crowdSPRING Shares Top 10 Tips for Crowdsource Buyers

Premiere Crowdsourcing Company Offers Expert Advice From New E-Book

CHICAGO - 22-Apr-13 GMT-

CHICAGO, April 22, 2013 – crowdSPRING, the world's No. 1 marketplace for custom logo design, web design, business naming and other writing and design services, has released a top-10 list of tips for buyers of crowdsourced projects.

Since 2006, business leaders have embraced crowdsourcing. The concept was first introduced by Jeff Howe, contributing editor of Wired Magazine, and describes the act of a company taking a function once performed by employees and outsourcing it to an undefined community of people in the form of an open call. Buyers put a creative project on the table, such as a logo design, via a common web outlet and offer a monetary reward. People submit their own interpretations based on the project specifications and the buyer chooses the one he or she likes best. Companies of all sizes have found that crowdsourcing saves time and money and results in a wide array of creative concepts.

Because crowdsourcing is still a relatively new process, buyers often don’t know where to begin in selecting one design from hundreds of submissions. Recognizing that, crowdSPRING devised a free, downloadable ebook culled from insiders to serve as a guide. To see and download this free e-book, go to:

The following 10 tips, taken from the ebook, come from successful crowdSPRING buyers on how to manage a productive crowdsourced project.

  1. Take a chance with your brand. According to Dragan Loncar, from Belgrade, Serbia, today’s brands play it too safe. “I notice a general lack of risk-taking in branding, the opposite of something that was so characteristic in the ‘80s,” says Loncar. He advises buyers to a unique design to set your brand apart from others.
  2. It’s a black-and-white issue. Denis Wong, from Singapore, advises buyers to choose a design that offers a version on a white background as well as a black background. “A logo will have to work on both light and dark backgrounds, even though you are just starting a new business and only need it initially for your stationery and website,” he says. “What if your business grows and becomes famous?”
  3. Don’t be so literal. Chrissy Richards, from Eugene Oregon, says that designs are often too literal. She suggests looking for brand renderings that take more liberties. “People too often focus on depicting objects or products, instead of conveying a concept, which is usually more effective,” she says.
  4. Keep it simple. Don’t choose a brand name that is too long or one that is difficult to illustrate with a simple icon, says Fred Kylander, from Sweden. Instead, he suggests choosing “simple, iconic names and words that work as typographic logos and/or easily interpreted illustrations.”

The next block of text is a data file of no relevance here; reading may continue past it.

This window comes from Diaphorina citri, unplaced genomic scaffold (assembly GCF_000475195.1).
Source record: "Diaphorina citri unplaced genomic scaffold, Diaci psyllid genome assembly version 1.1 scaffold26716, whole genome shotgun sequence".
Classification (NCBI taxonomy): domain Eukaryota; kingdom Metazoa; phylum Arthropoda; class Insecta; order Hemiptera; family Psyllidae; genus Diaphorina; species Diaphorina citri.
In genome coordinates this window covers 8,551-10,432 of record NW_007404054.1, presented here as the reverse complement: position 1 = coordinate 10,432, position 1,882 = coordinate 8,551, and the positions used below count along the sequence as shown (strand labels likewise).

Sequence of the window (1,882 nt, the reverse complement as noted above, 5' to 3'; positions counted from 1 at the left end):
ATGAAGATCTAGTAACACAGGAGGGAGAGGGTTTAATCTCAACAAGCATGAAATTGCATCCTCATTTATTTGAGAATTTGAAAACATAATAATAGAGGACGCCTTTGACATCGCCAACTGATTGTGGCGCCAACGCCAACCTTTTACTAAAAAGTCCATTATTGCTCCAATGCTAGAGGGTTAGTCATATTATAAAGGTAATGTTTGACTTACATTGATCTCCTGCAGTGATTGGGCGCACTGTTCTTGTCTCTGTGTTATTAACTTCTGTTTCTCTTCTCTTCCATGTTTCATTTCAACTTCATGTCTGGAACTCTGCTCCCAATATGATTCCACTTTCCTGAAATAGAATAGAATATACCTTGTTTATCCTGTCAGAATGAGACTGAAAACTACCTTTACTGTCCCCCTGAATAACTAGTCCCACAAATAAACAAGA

5. Communication is key. For Graham Smith, who hails from the United Kingdom, client feedback is a must. “If I see an interesting project with some good entries but no client feedback then I usually leave it alone despite the fact that there may be a good award,” says Smith.
  6. Clients should collaborate. Kai from Australia doesn’t want to be the only one driving the project. He says that it’s important to find a client who is willing to collaborate on all of the creative work that goes into a design.
  7. Trust your designer. For Allen, from Utah, finding the right designer means learning from his or her expertise. Buyers should listen to what the designer has to say about the design.
  8. Don’t be too brief in your brief. Tiffany Reed, from Norfolk, Virginia emphasized the importance of creative briefs. This is the vehicle for the buyer to communicate to the designer what he or she wants. A brief should be well thought out and err on the side of being too long. “When a creative brief is four sentences long it can be tough to get any ideas,” she says.
  9. Choose your language carefully. Buyers need to be aware that the design they choose is going to be one of their communication tools, says Svetlana from Sofia, Bulgaria. She adds that it is vital to choose the right words to represent the brand and respect the customer.
  10. Be respectful in your feedback. The graphic designers on crowdSPRING usually read the buyer feedback, says Tammy Collins, from Jackson. If a buyer leaves rude or condescending feedback, it could ward off graphic designers in future bids.

For more tips and information about crowdsourcing visit the crowdSPRING website or download the full crowdSPRING E-Book, 12 Questions: Interviews With Designers

About crowdSPRING

crowdSPRING is an online marketplace for creative services. For buyers, crowdSPRING is a place to post a creative project, watch the world contribute ideas and choose the one they like. For creatives, crowdSPRING is a global stage for creativity where title and experience don't matter.

crowdSPRING is a privately held company based in Chicago. For more information, visit

Media contact

  • Lauren Russ
  • 773-868-0966